Monday, March 15, 2010

Monday Review: The Millionaires by Inman Majors

The Millionaires

by Inman Majors
WW Norton, 2009
480 pages

Reviewed by Kate Petersen

Even if the book jacket didn’t proclaim this a southern Great Gatsby, it doesn’t take a reader long to see that in his third novel, The Millionaires, Inman Majors is invoking that cautionary tale of what sudden money can do to you. “You can have old money, and you can have no money, but you damn sure can’t have new money,” quips a character early on, and when Majors takes us to the gates of the inevitable party, and the “great house glows like a tiara to greet guests who ride up the long and curving drive,” you can’t help but think: Gatsby.

The Millionaires follows brothers Roland and J.T. Cole, hardscrabble country boys born to a dry-goodsman-turned-banker who establish a banking empire in the fictitious town of Glennville, in eastern Tennessee. The novel spans Roland’s 1978 gubernatorial campaign, the brother’s ultimately successful bid to bring the 1983 World’s Fair to Glennville, and the rise of their banking empire against the backdrop of the U.S. savings and loan crisis. To run their campaign, the Cole brothers hire Vanderbilt golden boy and veteran politico Mike Teague, who’s connected in Nashville and provides the establishment credentials the backcountry brothers lack. Majors has created a big, believable world here.

But beyond the familiar plot points of a new-money fable, want—the centrifugal force at the heart of Gatsby and other American class novels—is largely absent here. One never doubts that the brothers want the Expo to happen, and for it to be a success, but it’s never clear whether they want it to go because it’s good for business, for the sake of the win, or to prove something to someone.

Late in the novel, Roland tells Teague during a nighttime tennis match that seeing his father “getting the high hat” from city bankers rubbed him the wrong way as a young man. But as a motive, this seems too dilute to support the empire it inspired. There are scenes that suggest Roland wants to get back to the land where he was raised, and that J.T. yearns for the simple appraisals of boyhood [“his father knew they wouldn’t always do their best [but] that he would love them anyway”], but these scenes seem more diversions from the brothers’ political and business escapades than their fuel.

Majors has crafted a world that is all ambition but very little want, save the prolific affairs the men engage in. And even there, Majors undercuts any allowance for real desire. When J.T. muses that the only reason he could cheat on his wife whom he loved and respected “came down to an undue fondness for strange pussy,” Majors seems to say: this isn’t desire, this is the fast lane. And Teague’s old affair with Valerie, a power-player in Nashville’s political circles, is explained by her ability to let him play a Fallen Man when they first took up. But if this was want, it’s historical, and like ruins, we are made to guess.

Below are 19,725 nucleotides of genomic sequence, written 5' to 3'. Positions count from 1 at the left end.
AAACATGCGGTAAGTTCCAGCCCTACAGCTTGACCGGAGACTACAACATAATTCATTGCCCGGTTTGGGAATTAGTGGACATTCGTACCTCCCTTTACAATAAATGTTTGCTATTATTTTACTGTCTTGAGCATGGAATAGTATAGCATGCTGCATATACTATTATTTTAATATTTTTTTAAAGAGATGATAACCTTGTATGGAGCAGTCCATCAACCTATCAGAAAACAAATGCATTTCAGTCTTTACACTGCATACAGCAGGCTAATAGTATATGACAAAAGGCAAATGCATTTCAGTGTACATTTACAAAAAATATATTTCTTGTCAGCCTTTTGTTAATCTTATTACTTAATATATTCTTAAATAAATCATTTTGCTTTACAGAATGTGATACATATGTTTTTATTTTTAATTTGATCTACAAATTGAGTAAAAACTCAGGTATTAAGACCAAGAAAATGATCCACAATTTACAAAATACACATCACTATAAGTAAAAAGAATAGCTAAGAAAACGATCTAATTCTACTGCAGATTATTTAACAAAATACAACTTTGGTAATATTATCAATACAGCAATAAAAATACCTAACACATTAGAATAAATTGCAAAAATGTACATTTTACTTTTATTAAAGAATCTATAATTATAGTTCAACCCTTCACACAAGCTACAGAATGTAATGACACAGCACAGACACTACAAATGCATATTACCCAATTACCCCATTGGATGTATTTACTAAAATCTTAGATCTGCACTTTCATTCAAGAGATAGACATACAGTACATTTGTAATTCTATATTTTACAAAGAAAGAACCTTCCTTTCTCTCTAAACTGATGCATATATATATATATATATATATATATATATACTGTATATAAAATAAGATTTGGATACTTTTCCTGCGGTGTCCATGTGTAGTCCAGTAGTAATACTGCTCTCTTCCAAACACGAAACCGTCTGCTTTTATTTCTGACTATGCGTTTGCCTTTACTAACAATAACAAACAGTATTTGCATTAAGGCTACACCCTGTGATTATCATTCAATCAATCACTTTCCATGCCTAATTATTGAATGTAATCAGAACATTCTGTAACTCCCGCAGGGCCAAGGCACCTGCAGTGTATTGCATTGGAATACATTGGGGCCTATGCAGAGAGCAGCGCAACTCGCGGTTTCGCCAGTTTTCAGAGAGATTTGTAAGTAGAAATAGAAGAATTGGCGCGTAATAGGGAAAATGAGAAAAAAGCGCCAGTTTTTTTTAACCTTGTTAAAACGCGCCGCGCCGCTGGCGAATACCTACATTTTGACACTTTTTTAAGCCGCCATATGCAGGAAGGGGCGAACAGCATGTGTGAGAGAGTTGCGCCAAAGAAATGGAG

The women here, mainly wives and mistresses, are a spirited bunch, undifferentiated in their agreement that life is easier for their men. Inasmuch as they have desire, it is a reflexive one: a desire to get back to the time they were the most wanted thing. None of them are anymore, not even Teague’s “Cool Customer” Valerie. The Cole’s mother and sister are interesting peripheral characters, but Majors never really seems to find a place for them beyond humanizing the swindling duo.

Perhaps because the story is such a straightforward one—ambition which o’erleaps itself—Major’s near-constant shift in point of view end up feeling more vertigo than verity. Moving often between characters’ vantages, Majors sweeps frequently into a too-formal omniscience (think the overly-basso voiceover in certain romantic comedies): “Setting, yes, setting and a quick update. For time has passed like invisible ink into air.” Within a single scene, that omniscience—“Now the eye did not know where to go”— would tilt to the second person—“You walk in a crowd”—only to slip back into limited third in the next paragraph.

This ever-shifting point of view, coupled with Major’s experimental use of scene formats (studio format of a screenplay, subheads, and an unrhymed poem with line breaks) make a reader feel that neither she nor the characters on the page are to be completely trusted with the story. Like the hand in the dollhouse, you’re never allowed to forget for very long that Majors is setting the scene for you.

And that’s a shame, because these characters (bank fraud aside) should be trusted. They are intelligent and well-articulated people, especially Teague, whose loyalties and sensibilities made this reader sorry every time the narrative moved away from his limited-third charm.

But despite these weaknesses, Majors well-shaped plot and quick dialogue keep the reader engaged. His prose is lyric, luminous at times, and when he isn’t telling us what to look at, Majors can make us nostalgic for memories that aren’t even ours, the way a football game on an afternoon in early fall makes the men “feel a kind of happy longing, loose-limbed and prodigal, hand to wallet more readily than usual, memory and moment merged as nearly to perfection as this life allows.”


Kate Petersen’s work has appeared or is forthcoming in The Iowa Review, The Pinch, Brevity, The Collagist, Quarterly West, Phoebe, Pearl, Best of the Web 2009, and The Fourth Genre: Writers of/on Creative Nonfiction. She lives and works in Boston at a nonprofit organization working on health care reform, and writes for Postscript and Health Policy Hub.

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